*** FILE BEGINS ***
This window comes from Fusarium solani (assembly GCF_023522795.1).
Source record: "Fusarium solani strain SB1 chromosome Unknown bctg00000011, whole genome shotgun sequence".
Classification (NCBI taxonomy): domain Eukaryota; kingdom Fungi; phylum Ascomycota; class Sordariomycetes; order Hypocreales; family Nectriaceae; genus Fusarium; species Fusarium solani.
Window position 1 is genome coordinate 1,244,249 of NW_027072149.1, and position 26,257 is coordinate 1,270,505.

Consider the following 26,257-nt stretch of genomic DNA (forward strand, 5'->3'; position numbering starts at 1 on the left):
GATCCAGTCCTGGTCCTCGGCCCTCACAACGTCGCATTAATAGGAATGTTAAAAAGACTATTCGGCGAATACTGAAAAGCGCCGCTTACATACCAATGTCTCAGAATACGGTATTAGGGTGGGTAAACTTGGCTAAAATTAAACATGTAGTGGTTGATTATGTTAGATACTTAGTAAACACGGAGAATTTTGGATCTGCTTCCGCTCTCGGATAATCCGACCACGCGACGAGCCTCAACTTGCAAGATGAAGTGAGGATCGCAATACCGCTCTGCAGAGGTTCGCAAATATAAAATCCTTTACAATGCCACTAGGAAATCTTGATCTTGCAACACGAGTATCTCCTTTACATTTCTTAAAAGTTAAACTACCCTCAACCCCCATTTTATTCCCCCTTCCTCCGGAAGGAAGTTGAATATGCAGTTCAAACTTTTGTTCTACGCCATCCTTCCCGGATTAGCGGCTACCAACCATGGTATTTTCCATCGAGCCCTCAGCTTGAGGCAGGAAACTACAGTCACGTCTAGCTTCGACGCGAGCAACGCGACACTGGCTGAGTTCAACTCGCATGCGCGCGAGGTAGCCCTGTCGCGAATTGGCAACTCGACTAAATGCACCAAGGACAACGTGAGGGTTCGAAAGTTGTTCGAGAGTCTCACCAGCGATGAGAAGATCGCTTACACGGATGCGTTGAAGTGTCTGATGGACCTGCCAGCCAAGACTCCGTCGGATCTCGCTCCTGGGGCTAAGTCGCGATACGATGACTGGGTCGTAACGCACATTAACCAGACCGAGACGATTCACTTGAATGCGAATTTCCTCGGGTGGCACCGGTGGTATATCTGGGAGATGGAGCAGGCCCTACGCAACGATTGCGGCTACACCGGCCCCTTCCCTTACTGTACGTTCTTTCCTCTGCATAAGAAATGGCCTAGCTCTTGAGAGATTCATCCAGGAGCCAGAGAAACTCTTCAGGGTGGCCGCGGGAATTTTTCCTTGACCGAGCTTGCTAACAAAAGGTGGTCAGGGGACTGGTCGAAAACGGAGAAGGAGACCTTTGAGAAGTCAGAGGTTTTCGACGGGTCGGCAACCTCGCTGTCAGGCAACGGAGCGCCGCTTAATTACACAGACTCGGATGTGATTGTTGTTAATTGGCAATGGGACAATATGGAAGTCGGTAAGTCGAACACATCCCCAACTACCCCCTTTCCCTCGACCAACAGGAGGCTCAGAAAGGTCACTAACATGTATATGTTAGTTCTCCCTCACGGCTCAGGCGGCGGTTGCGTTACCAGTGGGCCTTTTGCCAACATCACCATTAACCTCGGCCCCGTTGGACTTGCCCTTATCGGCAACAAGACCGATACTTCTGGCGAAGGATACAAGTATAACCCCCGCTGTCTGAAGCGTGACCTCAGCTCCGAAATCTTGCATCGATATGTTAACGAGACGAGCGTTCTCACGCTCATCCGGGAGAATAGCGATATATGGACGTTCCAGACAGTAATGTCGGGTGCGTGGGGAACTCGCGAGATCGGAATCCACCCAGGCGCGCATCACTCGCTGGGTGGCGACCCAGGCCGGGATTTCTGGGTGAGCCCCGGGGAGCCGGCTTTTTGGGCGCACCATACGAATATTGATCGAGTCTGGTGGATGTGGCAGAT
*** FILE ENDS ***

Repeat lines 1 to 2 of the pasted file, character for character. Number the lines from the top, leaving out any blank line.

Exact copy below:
This window comes from Fusarium solani (assembly GCF_023522795.1).
Source record: "Fusarium solani strain SB1 chromosome Unknown bctg00000011, whole genome shotgun sequence".